In addition, the load transfer between the front and rear frames 12 and 14 respectively, is extremely efficient. This is especially true with the mounting of the steering cylinders 32. Actuation of the steering cylinders will cause the front frame to articulate about the vertical axis A to steer the machine. This can be the source of extreme loading. The steering cylinders are mounted directly to the first main support plate 74 and are essentially positioned in line with it. This linear transfer of forces eliminates the need for substantial support brackets thereby reducing weight and cost both in components and manufacturing and assembly.
The hitch assembly 114 is another source of great loading. The subject invention utilizes a single upper and lower hitch plate 118 and 120 respectively, that are interconnected by a continuous first hitch support plate 128. The first hitch support plate is secured on all sides. The upper and lower extremities are welded to the upper and lower hitch plates and the opposing side portions are welded to each side plate 62 and 64. Prior designs have not utilized continuous plates in this manner and have used extensive box sections to provide the required support for the upper and lower hitch plates.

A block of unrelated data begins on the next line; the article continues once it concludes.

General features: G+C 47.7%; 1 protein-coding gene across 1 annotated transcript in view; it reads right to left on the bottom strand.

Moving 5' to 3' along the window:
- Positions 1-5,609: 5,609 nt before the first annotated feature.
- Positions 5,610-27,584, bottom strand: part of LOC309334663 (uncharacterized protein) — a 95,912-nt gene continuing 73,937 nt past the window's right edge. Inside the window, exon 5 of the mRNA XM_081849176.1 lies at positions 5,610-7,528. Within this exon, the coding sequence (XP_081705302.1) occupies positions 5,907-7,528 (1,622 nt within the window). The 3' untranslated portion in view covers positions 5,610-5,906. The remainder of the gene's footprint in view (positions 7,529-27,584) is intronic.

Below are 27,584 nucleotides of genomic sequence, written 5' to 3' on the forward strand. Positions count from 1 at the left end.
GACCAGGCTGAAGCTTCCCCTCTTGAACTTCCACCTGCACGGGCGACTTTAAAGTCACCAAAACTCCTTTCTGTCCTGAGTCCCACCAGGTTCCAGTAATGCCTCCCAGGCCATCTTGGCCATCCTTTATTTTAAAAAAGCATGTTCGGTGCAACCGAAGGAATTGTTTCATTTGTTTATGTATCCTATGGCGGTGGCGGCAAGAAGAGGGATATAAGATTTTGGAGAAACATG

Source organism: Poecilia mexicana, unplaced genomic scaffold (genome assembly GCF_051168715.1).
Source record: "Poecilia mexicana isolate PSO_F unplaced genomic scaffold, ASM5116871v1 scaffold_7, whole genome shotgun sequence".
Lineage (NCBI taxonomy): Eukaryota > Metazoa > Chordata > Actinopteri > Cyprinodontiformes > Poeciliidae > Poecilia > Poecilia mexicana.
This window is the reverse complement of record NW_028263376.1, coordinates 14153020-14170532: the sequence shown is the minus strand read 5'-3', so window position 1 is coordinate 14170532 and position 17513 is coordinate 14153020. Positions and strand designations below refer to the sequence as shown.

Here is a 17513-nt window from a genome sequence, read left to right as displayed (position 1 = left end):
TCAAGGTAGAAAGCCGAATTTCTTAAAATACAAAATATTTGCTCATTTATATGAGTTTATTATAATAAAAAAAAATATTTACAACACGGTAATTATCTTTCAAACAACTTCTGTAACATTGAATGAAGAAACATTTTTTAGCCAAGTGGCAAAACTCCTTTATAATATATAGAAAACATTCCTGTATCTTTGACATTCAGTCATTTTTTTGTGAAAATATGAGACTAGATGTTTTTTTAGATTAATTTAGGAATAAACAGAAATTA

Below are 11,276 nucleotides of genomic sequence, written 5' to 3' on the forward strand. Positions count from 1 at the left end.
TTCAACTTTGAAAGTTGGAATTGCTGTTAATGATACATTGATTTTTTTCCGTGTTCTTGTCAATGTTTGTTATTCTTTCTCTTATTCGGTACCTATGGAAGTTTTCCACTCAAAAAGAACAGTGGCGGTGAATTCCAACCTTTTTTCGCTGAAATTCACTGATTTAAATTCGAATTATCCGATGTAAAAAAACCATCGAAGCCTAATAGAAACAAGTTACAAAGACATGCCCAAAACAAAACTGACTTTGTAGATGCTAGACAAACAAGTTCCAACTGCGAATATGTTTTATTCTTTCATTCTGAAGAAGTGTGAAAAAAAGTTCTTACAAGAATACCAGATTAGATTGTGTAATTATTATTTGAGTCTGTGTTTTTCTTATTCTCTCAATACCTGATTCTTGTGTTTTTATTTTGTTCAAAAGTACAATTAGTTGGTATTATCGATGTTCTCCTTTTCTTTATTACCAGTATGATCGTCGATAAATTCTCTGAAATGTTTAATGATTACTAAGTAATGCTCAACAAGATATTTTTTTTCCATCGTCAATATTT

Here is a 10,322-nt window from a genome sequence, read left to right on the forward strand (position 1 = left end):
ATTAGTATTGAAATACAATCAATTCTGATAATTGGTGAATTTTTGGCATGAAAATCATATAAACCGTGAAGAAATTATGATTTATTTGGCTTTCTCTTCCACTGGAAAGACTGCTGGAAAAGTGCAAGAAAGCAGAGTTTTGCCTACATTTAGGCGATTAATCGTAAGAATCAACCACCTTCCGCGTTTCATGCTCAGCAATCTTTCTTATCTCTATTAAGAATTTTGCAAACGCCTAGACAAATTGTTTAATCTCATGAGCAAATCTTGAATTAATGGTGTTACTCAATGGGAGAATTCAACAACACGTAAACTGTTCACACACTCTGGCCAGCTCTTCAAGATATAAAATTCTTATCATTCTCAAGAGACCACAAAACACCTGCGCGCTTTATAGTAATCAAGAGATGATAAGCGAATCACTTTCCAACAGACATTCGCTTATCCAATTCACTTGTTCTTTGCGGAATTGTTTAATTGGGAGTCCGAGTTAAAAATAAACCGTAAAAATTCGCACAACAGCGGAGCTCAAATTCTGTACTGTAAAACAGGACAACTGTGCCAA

With the frame assembly set forth above, it can be seen that a maximum of structural integrity is obtained with a relatively few components. The positioning of the various plates provides extremely efficient load transfer allows the overall structure to be reduced in size. With the reduction in size, the overall visibility to the forward portion of the machine is greatly increased which will result in an increase in machine performance and productivity. The reduction in size and components also results in a reduction in manufacturing costs since the structure is more easily fabricated.
Other aspects, objects and advantages of this invention can be obtained from a study of the drawings, the disclosure and the appended claims.
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|Citing Patent||Filing date||Publication date||Applicant||Title|
|US6517097 *||May 15, 2000||Feb 11, 2003||Vaderstad - Verken Ab||Towing device for an agricultural apparatus|
|US20170107689 *||Oct 14, 2015||Apr 20, 2017||Caterpillar Inc.||Support structure for frame of a machine|
|U.S. Classification||280/442, 180/418|
|International Classification||E02F3/34, E02F9/08|
|Aug 16, 1999||AS||Assignment|
Owner name: CATERPILLAR INC., ILLINOIS
Free format text: ASSIGNMENT OF ASSIGNORS INTEREST;ASSIGNORS:CARMONA, ELISEO J.;CHONG, YON C.;CONROY, TIMOTHY S.;AND OTHERS;REEL/FRAME:010242/0501;SIGNING DATES FROM 19980310 TO 19980312
|Nov 23, 2005||FPAY||Fee payment|
Year of fee payment: 4
|Nov 20, 2009||FPAY||Fee payment|
Year of fee payment: 8
|Nov 26, 2013||FPAY||Fee payment|
Year of fee payment: 12